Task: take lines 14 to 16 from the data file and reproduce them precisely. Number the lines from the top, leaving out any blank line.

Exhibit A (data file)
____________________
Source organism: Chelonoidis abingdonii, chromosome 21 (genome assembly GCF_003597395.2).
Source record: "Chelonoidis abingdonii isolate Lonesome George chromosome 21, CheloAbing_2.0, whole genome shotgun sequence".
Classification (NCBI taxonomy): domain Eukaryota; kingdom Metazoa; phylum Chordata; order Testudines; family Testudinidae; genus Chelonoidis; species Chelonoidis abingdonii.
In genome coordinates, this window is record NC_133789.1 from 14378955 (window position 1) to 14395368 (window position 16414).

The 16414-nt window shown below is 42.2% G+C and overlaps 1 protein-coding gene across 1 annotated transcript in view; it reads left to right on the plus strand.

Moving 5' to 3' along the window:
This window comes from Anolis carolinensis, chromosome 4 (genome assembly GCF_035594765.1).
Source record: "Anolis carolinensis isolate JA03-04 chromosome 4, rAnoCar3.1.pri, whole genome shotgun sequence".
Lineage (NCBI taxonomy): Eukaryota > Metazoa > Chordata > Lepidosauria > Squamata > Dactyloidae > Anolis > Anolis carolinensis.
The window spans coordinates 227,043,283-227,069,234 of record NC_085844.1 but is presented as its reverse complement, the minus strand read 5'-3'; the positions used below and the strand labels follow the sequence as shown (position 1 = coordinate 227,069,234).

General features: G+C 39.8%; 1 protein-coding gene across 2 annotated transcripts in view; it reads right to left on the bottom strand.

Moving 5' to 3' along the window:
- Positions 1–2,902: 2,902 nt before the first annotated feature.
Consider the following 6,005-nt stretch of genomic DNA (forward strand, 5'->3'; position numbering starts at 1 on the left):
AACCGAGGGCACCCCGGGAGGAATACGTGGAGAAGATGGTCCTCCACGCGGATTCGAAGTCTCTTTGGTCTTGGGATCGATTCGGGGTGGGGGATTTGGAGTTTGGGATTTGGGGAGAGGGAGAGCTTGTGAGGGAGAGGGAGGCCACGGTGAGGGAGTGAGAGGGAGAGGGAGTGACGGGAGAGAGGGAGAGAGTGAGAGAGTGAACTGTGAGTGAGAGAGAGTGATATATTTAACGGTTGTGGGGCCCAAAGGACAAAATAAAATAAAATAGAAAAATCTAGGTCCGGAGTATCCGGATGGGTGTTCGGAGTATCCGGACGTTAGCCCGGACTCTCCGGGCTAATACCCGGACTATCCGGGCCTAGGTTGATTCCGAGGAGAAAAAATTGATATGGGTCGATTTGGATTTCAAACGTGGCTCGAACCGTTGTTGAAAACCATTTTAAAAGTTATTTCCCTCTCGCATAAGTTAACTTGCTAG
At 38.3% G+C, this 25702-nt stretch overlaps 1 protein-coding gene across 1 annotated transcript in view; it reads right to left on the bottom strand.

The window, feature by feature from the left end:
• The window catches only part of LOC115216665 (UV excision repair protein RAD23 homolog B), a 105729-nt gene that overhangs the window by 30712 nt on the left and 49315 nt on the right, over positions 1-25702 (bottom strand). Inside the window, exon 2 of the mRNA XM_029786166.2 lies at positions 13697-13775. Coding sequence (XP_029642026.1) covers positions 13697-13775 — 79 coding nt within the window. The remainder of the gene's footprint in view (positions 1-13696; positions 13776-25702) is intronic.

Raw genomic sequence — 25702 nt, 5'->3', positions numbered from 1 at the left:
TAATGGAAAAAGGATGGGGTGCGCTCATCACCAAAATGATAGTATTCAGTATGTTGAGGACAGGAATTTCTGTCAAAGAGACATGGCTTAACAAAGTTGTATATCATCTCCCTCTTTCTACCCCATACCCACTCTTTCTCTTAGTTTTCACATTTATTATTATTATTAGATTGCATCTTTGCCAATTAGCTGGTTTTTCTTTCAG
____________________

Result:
Consider the following 6,005-nt stretch of genomic DNA (forward strand, 5'->3'; position numbering starts at 1 on the left):
AACCGAGGGCACCCCGGGAGGAATACGTGGAGAAGATGGTCCTCCACGCGGATTCGAAGTCTCTTTGGTCTTGGGATCGATTCGGGGTGGGGGATTTGGAGTTTGGGATTTGGGGAGAGGGAGAGCTTGTGAGGGAGAGGGAGGCCACGGTGAGGGAGTGAGAGGGAGAGGGAGTGACGGGAGAGAGGGAGAGAGTGAGAGAGTGAACTGTGAGTGAGAGAGAGTGATATATTTAACGGTTGTGGGGCCCAAAGGACAAAATAAAATAAAATAGAAAAATCTAGGTCCGGAGTATCCGGATGGGTGTTCGGAGTATCCGGACGTTAGCCCGGACTCTCCGGGCTAATACCCGGACTATCCGGGCCTAGGTTGATTCCGAGGAGAAAAAATTGATATGGGTCGATTTGGATTTCAAACGTGGCTCGAACCGTTGTTGAAAACCATTTTAAAAGTTATTTCCCTCTCGCATAAGTTAACTTGCTAG
At 38.3% G+C, this 25702-nt stretch overlaps 1 protein-coding gene across 1 annotated transcript in view; it reads right to left on the bottom strand.